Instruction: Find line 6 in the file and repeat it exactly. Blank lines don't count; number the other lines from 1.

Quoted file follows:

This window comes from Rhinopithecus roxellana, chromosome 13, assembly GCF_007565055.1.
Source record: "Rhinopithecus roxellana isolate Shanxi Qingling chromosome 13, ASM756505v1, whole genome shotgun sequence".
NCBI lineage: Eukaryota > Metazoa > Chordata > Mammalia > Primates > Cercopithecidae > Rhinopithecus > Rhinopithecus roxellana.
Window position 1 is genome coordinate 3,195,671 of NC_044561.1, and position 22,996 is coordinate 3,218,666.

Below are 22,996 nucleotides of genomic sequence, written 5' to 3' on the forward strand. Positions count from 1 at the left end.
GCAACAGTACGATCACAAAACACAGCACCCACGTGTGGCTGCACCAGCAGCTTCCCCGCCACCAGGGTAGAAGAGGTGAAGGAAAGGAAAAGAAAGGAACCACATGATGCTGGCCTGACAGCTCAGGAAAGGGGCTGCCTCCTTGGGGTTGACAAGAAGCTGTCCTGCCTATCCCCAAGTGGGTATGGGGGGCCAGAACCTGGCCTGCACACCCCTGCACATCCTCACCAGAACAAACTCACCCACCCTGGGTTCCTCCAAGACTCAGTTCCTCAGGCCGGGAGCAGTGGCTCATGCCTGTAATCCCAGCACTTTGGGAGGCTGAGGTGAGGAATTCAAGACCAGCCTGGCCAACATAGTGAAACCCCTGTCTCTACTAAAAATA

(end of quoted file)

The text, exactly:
GCAACAGTACGATCACAAAACACAGCACCCACGTGTGGCTGCACCAGCAGCTTCCCCGCCACCAGGGTAGAAGAGGTGAAGGAAAGGAAAAGAAAGGAACCACATGATGCTGGCCTGACAGCTCAGGAAAGGGGCTGCCTCCTTGGGGTTGACAAGAAGCTGTCCTGCCTATCCCCAAGTGGGTATGGGGGGCCAGAACCTGGCCTGCACACCCCTGCACATCCTCACCAGAACAAACTCACCCACCCTGGGTTCCTCCAAGACTCAGTTCCTCAGGCCGGGAGCAGTGGCTCATGCCTGTAATCCCAGCACTTTGGGAGGCTGAGGTGAGGAATTCAAGACCAGCCTGGCCAACATAGTGAAACCCCTGTCTCTACTAAAAATA